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English 100 (Pearl Harbor): Finding Articles


  • Use these databases to find newspaper, magazine, and journal articles. 
  • Watch the video to learn the difference between a journal and a magazine and why journals are important sources to use in college.
  • Read the description of each database to determine if it is relevant to your topic.
  • Most of these articles are not freely available on the Internet. 
  • All of the databases will provide you a citation for the article in MLA.
  • You will be prompted to log in with your UH username and password.
  • If you have any questions or trouble, please contact the Library,

Article Databases

Free Online Article Databases

  • While these have some free journal articles, they are very limited compared to the article databases that the library subscribes to.
  • You should be able to access these from the shipyard computer lab.

Academic Journal vs. Magazine Video

Video created by Kapiolani Community College

Academic Journal vs. Magazine



Aim is to report on scholarly research.

Purpose is to inform and/or entertain.

Mainly written for scholars or researchers. Its vocabulary is specific to the discipline.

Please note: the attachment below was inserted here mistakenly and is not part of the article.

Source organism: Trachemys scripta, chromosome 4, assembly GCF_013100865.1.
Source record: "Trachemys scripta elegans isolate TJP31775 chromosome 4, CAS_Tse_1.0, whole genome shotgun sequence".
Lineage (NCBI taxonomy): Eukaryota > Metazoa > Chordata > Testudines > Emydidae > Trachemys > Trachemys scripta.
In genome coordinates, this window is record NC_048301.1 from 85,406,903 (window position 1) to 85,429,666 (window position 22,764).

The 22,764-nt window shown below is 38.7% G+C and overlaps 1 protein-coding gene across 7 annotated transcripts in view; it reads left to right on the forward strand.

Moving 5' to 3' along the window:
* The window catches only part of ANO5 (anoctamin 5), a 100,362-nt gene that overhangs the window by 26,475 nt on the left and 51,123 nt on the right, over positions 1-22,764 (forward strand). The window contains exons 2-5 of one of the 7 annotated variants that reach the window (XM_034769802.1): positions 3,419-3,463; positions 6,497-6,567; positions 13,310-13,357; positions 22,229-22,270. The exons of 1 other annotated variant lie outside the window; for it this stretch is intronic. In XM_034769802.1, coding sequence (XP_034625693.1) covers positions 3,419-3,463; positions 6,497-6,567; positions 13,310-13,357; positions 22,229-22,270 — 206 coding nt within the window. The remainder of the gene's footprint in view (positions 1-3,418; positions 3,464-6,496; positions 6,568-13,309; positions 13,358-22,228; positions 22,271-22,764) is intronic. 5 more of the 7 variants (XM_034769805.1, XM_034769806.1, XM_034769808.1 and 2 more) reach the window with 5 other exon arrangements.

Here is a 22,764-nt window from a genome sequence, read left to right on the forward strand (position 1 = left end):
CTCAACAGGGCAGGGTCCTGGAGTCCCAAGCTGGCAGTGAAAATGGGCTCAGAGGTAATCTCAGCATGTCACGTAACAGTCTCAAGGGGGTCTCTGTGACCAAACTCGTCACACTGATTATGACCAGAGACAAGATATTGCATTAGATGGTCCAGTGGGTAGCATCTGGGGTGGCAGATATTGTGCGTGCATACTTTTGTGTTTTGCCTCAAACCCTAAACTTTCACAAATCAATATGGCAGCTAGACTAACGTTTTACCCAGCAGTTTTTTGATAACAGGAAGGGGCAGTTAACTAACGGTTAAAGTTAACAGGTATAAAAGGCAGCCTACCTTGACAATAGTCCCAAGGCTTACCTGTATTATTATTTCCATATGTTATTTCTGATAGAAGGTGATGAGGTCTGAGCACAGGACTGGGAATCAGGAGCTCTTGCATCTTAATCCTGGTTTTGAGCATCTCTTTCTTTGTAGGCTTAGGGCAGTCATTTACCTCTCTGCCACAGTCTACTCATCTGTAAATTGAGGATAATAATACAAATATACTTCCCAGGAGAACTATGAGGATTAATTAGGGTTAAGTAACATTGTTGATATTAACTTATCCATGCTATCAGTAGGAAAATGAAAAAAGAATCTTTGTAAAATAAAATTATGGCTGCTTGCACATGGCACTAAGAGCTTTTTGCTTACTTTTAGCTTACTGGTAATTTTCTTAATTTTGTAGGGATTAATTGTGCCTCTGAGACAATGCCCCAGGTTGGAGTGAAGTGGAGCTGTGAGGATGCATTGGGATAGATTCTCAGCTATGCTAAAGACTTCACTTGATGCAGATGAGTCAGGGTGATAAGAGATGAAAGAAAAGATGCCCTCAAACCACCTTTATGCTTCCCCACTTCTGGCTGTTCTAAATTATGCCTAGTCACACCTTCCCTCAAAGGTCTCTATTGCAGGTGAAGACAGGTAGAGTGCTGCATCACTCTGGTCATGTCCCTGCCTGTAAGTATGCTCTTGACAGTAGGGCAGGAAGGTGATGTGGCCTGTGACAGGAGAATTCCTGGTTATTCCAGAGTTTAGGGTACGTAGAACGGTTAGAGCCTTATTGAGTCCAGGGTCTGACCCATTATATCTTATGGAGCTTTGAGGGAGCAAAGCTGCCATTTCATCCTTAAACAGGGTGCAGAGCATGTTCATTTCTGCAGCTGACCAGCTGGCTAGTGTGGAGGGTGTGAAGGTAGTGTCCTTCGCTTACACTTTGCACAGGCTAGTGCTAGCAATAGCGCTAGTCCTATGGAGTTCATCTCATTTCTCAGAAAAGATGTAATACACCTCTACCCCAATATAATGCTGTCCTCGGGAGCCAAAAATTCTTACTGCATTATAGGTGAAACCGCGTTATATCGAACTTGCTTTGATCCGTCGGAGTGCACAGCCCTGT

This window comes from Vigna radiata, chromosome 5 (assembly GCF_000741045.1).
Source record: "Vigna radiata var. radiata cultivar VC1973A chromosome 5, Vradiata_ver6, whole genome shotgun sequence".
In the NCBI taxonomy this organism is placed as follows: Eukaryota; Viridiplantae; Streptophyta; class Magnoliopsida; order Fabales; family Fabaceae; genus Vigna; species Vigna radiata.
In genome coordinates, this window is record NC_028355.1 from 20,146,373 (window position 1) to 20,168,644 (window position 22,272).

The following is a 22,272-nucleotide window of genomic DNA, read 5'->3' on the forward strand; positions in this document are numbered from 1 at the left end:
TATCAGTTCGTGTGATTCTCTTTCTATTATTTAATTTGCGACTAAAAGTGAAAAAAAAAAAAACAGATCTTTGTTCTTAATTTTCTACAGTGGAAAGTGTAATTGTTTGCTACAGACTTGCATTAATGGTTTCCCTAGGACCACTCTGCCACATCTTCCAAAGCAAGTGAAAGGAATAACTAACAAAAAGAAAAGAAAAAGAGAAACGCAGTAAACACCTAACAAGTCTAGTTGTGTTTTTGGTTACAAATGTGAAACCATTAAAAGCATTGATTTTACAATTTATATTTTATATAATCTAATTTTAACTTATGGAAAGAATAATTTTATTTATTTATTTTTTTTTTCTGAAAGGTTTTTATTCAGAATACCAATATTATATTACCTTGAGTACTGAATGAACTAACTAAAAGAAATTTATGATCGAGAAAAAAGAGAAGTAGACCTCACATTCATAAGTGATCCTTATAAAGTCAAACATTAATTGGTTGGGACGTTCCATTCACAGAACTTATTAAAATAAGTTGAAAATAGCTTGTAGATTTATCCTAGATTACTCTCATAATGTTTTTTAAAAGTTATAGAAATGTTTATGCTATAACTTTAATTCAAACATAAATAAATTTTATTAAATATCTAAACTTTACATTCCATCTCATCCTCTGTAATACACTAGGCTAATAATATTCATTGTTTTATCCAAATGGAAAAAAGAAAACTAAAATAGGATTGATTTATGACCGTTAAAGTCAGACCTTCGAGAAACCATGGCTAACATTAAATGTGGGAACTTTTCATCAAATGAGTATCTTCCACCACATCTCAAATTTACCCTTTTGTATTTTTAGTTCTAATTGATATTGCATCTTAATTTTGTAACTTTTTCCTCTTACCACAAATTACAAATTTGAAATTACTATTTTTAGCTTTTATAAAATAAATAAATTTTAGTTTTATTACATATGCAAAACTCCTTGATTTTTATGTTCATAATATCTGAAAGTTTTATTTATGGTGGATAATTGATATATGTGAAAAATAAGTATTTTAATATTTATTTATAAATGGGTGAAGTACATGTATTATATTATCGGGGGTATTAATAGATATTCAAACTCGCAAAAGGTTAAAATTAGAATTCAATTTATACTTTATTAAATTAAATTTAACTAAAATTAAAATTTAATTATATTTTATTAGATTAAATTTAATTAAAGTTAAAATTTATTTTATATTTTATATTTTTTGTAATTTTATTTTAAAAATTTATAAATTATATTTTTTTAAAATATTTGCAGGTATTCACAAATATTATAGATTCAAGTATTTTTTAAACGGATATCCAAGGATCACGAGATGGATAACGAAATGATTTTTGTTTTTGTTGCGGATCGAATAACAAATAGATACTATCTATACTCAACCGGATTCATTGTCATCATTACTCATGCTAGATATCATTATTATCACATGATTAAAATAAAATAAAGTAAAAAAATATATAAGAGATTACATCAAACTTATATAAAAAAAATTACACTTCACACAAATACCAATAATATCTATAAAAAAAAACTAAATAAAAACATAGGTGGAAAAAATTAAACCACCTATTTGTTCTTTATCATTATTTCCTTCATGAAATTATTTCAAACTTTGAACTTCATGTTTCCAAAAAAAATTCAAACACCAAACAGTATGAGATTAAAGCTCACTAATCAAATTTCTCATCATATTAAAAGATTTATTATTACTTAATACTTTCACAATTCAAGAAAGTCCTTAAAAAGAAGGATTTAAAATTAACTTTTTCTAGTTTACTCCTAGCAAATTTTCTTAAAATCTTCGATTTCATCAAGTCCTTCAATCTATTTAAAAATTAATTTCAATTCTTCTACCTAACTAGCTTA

Written for a broad general audience with simple (non-technical) language.

Longer articles with in-depth analysis.

Typically very short in length.

Written by a scholar, expert, or specialist (credentials provided).

Written by a reporter, journalist, or staff writer.

Articles are peer-reviewed & critically evaluated by other scholars.

Editors on staff review the articles.

Sources are always cited in a formal bibliography or footnotes.

Usually does not included a bibliography or works cited page. Sometimes reports or references are mentioned within the text.

Very structured format: abstract, methodology, literature review, results, conclusion (No frills).

May include: charts, graphs, statistics, or photos. Little or no advertising.

No specific format. Slick and attractive. Lots of colorful advertisements and glossy photos.

Search Tips

  • DO NOT type sentences into search boxes.  Use words or phrases (see examples below)
  • AND, OR, NOT: use to narrow or broaden your search
    • cyber bullying AND suicide (results have all words - narrow)

    • natural disasters NOT hurricanes (results exclude word after NOT - narrow)

    • polar bears OR grizzly bears (results have either concept - broaden)

  • (*): use to broaden your search or find similar forms of words
    • Hawaii* = Hawaii, Hawaiian, Hawaiians
  • “”: use to search for phrases or words you want to appear together in your results
    • “black death” or “global warming”
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